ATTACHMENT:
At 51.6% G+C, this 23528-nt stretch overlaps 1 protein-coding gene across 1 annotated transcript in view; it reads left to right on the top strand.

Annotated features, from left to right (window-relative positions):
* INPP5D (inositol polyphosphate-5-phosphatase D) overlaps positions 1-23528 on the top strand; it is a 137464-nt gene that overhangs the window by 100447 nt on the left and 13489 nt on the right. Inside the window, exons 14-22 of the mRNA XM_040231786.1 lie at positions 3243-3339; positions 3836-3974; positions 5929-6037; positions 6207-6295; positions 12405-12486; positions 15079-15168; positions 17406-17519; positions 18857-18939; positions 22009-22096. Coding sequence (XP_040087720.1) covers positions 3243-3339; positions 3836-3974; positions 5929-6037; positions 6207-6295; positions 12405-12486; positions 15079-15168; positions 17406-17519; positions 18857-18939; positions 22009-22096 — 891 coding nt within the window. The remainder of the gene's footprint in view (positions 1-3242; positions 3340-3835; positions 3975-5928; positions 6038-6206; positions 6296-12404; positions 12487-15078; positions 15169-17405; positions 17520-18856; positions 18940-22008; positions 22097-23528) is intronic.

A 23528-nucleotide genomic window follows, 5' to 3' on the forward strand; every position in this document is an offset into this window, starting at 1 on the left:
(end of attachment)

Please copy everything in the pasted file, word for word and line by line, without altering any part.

At 51.6% G+C, this 23528-nt stretch overlaps 1 protein-coding gene across 1 annotated transcript in view; it reads left to right on the top strand.

Annotated features, from left to right (window-relative positions):
* INPP5D (inositol polyphosphate-5-phosphatase D) overlaps positions 1-23528 on the top strand; it is a 137464-nt gene that overhangs the window by 100447 nt on the left and 13489 nt on the right. Inside the window, exons 14-22 of the mRNA XM_040231786.1 lie at positions 3243-3339; positions 3836-3974; positions 5929-6037; positions 6207-6295; positions 12405-12486; positions 15079-15168; positions 17406-17519; positions 18857-18939; positions 22009-22096. Coding sequence (XP_040087720.1) covers positions 3243-3339; positions 3836-3974; positions 5929-6037; positions 6207-6295; positions 12405-12486; positions 15079-15168; positions 17406-17519; positions 18857-18939; positions 22009-22096 — 891 coding nt within the window. The remainder of the gene's footprint in view (positions 1-3242; positions 3340-3835; positions 3975-5928; positions 6038-6206; positions 6296-12404; positions 12487-15078; positions 15169-17405; positions 17520-18856; positions 18940-22008; positions 22097-23528) is intronic.

A 23528-nucleotide genomic window follows, 5' to 3' on the forward strand; every position in this document is an offset into this window, starting at 1 on the left: